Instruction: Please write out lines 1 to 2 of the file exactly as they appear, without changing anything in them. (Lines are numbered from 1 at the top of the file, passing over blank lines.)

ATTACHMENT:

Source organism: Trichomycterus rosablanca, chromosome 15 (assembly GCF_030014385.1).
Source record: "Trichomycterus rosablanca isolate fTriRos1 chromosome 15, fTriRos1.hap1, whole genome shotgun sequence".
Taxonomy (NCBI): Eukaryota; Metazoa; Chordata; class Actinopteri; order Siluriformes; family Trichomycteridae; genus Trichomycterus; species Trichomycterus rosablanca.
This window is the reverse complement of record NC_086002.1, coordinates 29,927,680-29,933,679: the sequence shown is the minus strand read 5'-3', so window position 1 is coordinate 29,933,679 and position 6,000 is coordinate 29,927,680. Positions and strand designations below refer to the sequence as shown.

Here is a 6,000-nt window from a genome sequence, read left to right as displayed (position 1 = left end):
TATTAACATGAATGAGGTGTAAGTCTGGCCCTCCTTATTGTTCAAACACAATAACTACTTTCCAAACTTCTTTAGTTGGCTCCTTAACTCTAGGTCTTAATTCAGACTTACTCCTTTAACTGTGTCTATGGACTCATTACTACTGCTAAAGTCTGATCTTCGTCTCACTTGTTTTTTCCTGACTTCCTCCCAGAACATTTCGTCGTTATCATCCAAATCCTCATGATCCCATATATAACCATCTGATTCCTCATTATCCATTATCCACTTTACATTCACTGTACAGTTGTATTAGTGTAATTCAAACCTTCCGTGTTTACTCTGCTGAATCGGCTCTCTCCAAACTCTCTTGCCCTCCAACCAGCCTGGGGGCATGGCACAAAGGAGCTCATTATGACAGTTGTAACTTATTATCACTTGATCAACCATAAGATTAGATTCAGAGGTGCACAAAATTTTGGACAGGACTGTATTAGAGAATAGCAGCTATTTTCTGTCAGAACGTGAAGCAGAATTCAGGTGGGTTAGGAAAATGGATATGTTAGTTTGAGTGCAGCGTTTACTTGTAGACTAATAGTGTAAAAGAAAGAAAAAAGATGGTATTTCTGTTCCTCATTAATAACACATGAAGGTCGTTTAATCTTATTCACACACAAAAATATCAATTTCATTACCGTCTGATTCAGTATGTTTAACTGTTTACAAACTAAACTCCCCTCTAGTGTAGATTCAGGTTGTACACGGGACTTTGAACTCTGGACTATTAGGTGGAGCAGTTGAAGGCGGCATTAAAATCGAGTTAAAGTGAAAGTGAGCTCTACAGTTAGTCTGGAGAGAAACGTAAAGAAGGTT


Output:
Source organism: Trichomycterus rosablanca, chromosome 15 (assembly GCF_030014385.1).
Source record: "Trichomycterus rosablanca isolate fTriRos1 chromosome 15, fTriRos1.hap1, whole genome shotgun sequence".